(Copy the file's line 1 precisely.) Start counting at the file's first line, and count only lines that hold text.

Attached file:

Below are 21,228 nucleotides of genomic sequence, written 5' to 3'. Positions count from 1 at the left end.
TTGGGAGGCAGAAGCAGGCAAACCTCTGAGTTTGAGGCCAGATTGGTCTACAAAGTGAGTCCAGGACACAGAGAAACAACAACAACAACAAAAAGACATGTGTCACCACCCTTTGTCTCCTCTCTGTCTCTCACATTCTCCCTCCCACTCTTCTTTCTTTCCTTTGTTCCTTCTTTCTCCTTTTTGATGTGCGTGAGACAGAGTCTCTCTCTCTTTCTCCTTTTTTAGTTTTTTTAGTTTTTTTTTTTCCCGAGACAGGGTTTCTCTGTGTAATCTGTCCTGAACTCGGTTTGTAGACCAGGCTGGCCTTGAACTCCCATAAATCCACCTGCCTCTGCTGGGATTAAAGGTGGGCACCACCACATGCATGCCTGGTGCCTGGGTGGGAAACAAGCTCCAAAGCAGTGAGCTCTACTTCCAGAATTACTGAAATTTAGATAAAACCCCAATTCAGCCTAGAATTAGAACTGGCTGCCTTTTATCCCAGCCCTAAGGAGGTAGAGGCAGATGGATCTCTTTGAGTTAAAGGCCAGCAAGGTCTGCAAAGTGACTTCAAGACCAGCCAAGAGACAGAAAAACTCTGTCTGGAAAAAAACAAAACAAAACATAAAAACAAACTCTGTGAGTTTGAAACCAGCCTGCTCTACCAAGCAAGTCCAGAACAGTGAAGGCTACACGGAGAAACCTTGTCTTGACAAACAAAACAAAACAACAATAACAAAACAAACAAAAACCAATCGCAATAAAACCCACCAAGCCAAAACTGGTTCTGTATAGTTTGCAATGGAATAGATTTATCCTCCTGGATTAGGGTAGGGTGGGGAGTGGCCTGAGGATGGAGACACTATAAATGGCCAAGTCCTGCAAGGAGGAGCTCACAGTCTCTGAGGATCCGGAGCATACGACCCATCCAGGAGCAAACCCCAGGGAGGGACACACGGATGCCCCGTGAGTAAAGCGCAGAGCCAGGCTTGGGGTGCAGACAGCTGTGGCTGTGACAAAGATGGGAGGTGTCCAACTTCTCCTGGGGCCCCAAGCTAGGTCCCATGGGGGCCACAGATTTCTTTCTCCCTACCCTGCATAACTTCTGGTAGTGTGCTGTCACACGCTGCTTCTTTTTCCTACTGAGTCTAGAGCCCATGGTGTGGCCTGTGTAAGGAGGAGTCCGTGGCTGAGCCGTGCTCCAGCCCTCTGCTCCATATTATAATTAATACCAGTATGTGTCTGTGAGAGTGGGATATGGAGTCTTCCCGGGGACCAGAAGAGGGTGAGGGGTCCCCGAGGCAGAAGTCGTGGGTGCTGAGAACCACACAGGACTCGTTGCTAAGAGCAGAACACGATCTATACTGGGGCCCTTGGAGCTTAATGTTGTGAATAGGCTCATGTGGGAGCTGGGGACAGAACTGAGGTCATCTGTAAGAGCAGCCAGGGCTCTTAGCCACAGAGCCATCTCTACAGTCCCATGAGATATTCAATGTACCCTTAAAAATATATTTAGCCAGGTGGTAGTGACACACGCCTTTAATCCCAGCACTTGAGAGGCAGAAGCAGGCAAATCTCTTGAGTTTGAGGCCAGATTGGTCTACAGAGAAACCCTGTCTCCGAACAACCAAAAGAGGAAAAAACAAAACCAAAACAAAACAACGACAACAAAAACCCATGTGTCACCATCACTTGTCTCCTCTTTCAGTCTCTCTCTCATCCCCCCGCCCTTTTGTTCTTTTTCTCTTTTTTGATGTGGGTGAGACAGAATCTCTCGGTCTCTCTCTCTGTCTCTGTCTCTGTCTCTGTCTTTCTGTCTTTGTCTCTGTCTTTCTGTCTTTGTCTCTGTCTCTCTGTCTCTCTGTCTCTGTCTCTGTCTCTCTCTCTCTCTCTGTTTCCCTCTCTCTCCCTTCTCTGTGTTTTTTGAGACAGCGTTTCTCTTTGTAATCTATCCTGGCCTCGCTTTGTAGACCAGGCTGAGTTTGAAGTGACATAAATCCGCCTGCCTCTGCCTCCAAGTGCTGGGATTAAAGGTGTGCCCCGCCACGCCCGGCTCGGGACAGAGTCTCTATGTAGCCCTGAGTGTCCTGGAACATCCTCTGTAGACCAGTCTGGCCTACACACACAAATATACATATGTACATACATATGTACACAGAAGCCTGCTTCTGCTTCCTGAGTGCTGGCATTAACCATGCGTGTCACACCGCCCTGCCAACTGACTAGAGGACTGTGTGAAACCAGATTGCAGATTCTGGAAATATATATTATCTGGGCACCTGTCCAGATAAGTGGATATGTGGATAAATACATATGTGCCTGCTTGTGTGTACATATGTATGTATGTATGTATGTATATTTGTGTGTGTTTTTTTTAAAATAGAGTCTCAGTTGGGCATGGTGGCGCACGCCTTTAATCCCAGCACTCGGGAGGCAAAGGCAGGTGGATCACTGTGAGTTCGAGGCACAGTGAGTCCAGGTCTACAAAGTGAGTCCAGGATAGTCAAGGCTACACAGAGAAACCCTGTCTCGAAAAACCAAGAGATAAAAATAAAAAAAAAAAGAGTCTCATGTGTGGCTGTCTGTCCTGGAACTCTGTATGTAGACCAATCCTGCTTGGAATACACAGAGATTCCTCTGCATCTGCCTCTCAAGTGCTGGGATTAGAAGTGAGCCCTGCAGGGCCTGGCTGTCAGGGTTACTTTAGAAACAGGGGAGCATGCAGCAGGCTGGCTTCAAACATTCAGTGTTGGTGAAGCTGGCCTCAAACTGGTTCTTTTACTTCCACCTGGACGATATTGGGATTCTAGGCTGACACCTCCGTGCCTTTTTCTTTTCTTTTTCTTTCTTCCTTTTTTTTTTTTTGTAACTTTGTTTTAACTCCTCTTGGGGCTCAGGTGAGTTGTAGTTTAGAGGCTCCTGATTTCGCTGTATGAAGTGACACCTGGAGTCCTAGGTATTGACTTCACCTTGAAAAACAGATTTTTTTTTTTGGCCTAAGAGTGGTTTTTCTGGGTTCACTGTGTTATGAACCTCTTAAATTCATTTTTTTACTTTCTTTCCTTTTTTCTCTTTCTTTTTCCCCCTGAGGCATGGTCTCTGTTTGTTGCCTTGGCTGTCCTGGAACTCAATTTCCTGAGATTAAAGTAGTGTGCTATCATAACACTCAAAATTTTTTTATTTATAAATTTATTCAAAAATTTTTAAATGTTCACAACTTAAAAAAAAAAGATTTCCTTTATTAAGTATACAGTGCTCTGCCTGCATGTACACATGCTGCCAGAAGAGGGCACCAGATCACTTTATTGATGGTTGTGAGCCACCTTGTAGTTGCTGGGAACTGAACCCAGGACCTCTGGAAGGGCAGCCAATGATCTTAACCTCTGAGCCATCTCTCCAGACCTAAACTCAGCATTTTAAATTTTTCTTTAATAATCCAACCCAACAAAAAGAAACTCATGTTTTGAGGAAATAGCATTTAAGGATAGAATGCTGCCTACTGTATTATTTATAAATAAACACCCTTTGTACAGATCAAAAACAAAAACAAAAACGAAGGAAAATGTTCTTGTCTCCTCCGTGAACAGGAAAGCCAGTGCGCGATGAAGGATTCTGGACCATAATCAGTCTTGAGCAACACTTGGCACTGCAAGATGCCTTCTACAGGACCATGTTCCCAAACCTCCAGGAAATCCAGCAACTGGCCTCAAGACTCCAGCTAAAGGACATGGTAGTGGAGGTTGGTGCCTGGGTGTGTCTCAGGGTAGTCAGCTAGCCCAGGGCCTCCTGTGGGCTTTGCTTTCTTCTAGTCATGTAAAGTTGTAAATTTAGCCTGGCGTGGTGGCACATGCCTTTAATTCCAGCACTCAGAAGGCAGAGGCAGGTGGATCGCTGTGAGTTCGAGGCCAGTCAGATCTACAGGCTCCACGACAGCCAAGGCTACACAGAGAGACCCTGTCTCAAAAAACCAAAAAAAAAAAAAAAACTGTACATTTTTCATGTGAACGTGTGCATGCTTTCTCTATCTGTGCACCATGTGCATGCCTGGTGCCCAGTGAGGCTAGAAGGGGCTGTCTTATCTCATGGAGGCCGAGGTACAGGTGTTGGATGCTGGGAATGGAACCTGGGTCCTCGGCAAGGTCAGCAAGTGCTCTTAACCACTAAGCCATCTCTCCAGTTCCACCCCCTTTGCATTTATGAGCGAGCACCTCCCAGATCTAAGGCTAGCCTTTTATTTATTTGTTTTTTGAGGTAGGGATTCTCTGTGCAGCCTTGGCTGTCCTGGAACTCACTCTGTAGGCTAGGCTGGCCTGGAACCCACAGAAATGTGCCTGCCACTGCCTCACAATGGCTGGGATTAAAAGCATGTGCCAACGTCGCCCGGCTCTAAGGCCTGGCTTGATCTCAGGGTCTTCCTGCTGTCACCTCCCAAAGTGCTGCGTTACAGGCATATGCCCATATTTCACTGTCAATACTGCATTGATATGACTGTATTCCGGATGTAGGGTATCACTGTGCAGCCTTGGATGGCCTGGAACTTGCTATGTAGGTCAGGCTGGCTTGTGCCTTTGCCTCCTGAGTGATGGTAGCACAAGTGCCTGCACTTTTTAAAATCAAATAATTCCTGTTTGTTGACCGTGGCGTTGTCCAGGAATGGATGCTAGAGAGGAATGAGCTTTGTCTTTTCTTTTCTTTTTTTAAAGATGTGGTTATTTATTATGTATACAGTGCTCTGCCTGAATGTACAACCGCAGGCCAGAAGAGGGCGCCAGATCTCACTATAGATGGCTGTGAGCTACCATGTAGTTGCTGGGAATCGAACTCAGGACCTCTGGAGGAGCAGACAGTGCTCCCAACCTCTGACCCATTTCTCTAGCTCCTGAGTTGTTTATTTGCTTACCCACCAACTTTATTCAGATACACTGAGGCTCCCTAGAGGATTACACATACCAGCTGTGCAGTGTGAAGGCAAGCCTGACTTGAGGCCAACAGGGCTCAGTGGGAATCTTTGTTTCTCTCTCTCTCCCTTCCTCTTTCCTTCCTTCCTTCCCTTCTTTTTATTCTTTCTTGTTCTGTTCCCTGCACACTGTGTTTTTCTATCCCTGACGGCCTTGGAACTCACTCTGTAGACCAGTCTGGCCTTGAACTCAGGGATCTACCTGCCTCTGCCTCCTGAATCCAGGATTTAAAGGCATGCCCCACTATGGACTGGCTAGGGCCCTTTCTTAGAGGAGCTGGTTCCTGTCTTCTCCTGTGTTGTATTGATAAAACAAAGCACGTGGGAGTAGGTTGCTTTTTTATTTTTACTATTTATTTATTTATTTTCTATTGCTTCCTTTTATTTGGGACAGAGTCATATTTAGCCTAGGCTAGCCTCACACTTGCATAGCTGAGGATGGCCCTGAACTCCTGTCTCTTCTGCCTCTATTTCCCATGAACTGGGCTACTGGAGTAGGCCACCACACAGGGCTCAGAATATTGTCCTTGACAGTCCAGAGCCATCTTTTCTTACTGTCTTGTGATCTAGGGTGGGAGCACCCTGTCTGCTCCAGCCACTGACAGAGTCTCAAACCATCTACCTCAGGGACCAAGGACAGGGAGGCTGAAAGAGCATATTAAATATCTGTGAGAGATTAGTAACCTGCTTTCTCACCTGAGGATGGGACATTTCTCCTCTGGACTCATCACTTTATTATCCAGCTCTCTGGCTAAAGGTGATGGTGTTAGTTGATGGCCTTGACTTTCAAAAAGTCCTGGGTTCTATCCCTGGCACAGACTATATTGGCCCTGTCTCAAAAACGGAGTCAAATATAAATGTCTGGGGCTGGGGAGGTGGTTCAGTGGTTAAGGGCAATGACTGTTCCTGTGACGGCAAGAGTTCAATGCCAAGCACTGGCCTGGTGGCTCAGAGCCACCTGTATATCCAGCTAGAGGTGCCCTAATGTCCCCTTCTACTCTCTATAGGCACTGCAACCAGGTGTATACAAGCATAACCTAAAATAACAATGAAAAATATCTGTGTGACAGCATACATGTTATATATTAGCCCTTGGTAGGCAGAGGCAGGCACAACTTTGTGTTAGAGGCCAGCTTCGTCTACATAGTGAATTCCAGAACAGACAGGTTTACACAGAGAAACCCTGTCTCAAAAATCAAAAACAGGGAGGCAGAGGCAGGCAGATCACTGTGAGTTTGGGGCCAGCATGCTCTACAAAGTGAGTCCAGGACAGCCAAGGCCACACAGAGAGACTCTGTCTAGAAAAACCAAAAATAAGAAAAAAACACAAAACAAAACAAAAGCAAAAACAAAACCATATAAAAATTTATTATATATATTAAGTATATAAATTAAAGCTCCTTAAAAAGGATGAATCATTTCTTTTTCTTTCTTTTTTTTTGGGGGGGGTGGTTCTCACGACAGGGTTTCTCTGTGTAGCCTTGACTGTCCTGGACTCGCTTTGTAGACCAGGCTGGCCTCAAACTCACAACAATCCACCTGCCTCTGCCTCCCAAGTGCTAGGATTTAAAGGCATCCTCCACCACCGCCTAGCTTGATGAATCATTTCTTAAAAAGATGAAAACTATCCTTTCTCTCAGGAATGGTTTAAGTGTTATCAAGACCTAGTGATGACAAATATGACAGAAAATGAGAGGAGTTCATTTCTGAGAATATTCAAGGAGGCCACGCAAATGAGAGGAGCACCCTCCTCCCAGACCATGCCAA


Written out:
Below are 21,228 nucleotides of genomic sequence, written 5' to 3'. Positions count from 1 at the left end.